The Best Chinese Cleavers

The Best Chinese Cleavers

Chinese cleavers are of the most mis-understood utensils out there, so we want to spend a few minutes clearing up any misconceptions and outlining the correct use for this impressive looking implement. We’ll then go on to look at a few different models available, depending on your budget.

What is a ‘Chinese Cleaver’?

The knife has become known as cleaver because of its striking resemblance to the regular cleaver, but in fact it grew out of a much different need. Whilst the western Cleaver is very heavy-weight, the chinese version is really analogous to a western chef’s knife or Japanese santoku.

The term “Chinese Cleaver” actually refers to a Chinese “chopper” kitchen knife, which has the same utility as western Chef’s knives

The Best Chinese Cleavers

There are a lot of very high end Asian knives out there from long-standing knife forgeries with some amazing heritage. Unfortunately they are very expensive and hard to come by. As such we’re highlighting 2 of the more affordable, but still great quality, Chinese-style knives (We know one of them has Japanese material, but the knife design is pretty much indistinguishable!)

Top Chef 7 Cleaver Sekiryu Chopping Knife
Top Chef 7 Cleaver Sekiryu Chopping Knife
Top Chef JapanBargain
Color: Silver Color: White
Ice tempered steel blade with precision sharpened cutting edge; hollow ground which reduces sticking High Carbon (Japanese) stainless still blade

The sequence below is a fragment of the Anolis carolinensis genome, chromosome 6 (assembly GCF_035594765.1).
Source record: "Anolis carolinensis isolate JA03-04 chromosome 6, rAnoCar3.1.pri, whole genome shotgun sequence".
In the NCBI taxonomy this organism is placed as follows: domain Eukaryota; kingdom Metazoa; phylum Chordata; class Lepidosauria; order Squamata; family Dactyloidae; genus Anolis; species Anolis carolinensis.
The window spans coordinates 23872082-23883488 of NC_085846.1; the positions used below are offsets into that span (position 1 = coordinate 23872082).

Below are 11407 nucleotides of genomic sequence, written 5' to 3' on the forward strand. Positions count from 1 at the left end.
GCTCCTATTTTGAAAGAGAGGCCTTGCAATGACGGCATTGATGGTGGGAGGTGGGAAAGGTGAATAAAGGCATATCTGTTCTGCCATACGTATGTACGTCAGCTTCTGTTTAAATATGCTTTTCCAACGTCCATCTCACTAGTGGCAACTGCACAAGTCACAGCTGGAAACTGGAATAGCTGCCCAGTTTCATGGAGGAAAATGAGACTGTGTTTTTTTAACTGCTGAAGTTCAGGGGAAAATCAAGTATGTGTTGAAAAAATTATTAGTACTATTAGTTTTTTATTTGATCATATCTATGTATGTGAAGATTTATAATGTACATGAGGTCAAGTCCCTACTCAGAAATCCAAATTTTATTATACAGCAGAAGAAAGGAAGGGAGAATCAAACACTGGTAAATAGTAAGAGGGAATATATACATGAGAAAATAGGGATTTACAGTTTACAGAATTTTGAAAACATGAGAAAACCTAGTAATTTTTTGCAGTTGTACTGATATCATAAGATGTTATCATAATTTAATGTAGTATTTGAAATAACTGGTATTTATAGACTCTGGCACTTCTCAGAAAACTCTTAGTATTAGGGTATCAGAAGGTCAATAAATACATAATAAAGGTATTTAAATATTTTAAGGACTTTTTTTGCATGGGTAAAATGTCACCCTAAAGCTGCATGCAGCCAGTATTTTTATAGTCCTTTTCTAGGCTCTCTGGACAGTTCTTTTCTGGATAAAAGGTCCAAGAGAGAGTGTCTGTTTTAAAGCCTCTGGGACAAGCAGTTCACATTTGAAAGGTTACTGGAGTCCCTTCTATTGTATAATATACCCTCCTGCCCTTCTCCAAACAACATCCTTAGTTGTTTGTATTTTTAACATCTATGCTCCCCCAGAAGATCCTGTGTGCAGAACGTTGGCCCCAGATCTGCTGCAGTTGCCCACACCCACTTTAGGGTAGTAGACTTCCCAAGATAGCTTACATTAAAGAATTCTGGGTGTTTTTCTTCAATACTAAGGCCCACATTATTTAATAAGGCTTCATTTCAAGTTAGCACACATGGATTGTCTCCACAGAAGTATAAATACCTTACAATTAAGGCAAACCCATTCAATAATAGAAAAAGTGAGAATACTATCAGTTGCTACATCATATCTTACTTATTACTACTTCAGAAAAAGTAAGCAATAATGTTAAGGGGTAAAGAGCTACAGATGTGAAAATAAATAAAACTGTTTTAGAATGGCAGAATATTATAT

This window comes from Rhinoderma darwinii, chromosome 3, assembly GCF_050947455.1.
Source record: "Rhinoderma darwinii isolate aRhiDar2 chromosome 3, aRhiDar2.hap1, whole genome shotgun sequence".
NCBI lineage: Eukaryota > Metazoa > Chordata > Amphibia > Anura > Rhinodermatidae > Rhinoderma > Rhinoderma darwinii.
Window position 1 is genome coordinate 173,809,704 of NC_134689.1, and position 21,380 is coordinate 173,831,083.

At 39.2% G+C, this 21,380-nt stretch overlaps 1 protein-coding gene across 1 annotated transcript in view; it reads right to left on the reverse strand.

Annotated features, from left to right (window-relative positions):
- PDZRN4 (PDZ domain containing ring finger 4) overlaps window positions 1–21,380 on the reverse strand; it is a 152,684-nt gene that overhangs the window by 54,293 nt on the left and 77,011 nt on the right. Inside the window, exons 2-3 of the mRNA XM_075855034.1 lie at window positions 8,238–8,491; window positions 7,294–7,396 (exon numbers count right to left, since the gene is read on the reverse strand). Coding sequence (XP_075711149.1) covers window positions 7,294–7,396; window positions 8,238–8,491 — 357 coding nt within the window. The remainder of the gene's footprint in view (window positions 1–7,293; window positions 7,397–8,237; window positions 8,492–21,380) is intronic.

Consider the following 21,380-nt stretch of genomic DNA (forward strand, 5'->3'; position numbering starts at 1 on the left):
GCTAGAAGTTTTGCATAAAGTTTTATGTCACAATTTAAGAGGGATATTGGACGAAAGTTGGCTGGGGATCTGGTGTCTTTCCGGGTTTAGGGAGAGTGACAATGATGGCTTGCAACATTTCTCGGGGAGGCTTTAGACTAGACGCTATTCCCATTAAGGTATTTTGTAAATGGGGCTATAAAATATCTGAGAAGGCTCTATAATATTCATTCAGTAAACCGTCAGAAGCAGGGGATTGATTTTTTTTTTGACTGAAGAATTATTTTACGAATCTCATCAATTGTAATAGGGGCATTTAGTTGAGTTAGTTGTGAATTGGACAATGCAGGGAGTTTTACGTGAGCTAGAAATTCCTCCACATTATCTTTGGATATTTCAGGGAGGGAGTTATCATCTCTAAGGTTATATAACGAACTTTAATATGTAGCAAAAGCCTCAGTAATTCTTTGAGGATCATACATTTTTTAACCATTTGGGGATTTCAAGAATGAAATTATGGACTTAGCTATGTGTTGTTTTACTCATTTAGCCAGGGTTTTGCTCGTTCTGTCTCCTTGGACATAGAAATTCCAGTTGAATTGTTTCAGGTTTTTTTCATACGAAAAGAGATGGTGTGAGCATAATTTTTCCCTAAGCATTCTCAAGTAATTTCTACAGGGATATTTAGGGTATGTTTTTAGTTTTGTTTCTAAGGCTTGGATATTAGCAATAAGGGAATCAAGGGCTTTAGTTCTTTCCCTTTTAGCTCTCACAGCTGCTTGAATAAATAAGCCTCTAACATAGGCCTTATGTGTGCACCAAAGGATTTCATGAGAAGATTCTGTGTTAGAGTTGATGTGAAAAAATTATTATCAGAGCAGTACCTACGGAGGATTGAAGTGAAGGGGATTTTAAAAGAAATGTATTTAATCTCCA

Full steel handle with seamless bonded and polished bolsters and non-slip surface; laser etched "top chef" logo Handle and sheath made from Japanese Oak wood.
H78 x L354 x L1180
Weight 138 grams
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Types of Chinese Kitchen Knife

We seem to have a plethora of types of knife in the west, and the Chinese have a slightly more straightforward taxonomy for their knives:

  • Slicing knives;
  • Chopping knives;
  • Cleavers (the type used for heavy work)

The difference between them is generally down the the thickness of the steel/blade. As you’d expect the Slicer style have the thinnest of all blades and are best used for intricate work with food that doesn’t give much resistance to being cut - the closest analogy is to call this a vegetable knife.

Chopping knives are little thicker, but are the most general-purpose knives.

Finally comes the actual cleaver, which is a square bladed equivalent of the western cleaver we all know from horror films and butcher blocks.

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